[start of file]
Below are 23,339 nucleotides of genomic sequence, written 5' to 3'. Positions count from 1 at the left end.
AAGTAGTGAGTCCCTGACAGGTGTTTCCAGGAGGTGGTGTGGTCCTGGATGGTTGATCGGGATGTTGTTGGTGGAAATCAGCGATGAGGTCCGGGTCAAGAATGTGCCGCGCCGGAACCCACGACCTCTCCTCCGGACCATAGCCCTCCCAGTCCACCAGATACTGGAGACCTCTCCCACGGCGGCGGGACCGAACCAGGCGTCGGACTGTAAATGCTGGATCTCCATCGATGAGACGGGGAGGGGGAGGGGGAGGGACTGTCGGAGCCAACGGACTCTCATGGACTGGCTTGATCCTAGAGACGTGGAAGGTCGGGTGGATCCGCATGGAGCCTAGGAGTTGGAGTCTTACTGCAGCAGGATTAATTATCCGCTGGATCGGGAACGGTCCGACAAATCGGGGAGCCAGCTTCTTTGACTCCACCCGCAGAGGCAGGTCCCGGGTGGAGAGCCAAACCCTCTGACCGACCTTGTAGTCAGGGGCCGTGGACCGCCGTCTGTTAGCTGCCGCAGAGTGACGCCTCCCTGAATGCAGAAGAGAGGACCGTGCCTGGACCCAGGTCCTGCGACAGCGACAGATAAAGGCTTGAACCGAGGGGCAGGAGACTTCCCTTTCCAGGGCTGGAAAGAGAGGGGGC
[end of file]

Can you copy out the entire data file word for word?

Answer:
Below are 23,339 nucleotides of genomic sequence, written 5' to 3'. Positions count from 1 at the left end.
AAGTAGTGAGTCCCTGACAGGTGTTTCCAGGAGGTGGTGTGGTCCTGGATGGTTGATCGGGATGTTGTTGGTGGAAATCAGCGATGAGGTCCGGGTCAAGAATGTGCCGCGCCGGAACCCACGACCTCTCCTCCGGACCATAGCCCTCCCAGTCCACCAGATACTGGAGACCTCTCCCACGGCGGCGGGACCGAACCAGGCGTCGGACTGTAAATGCTGGATCTCCATCGATGAGACGGGGAGGGGGAGGGGGAGGGACTGTCGGAGCCAACGGACTCTCATGGACTGGCTTGATCCTAGAGACGTGGAAGGTCGGGTGGATCCGCATGGAGCCTAGGAGTTGGAGTCTTACTGCAGCAGGATTAATTATCCGCTGGATCGGGAACGGTCCGACAAATCGGGGAGCCAGCTTCTTTGACTCCACCCGCAGAGGCAGGTCCCGGGTGGAGAGCCAAACCCTCTGACCGACCTTGTAGTCAGGGGCCGTGGACCGCCGTCTGTTAGCTGCCGCAGAGTGACGCCTCCCTGAATGCAGAAGAGAGGACCGTGCCTGGACCCAGGTCCTGCGACAGCGACAGATAAAGGCTTGAACCGAGGGGCAGGAGACTTCCCTTTCCAGGGCTGGAAAGAGAGGGGGC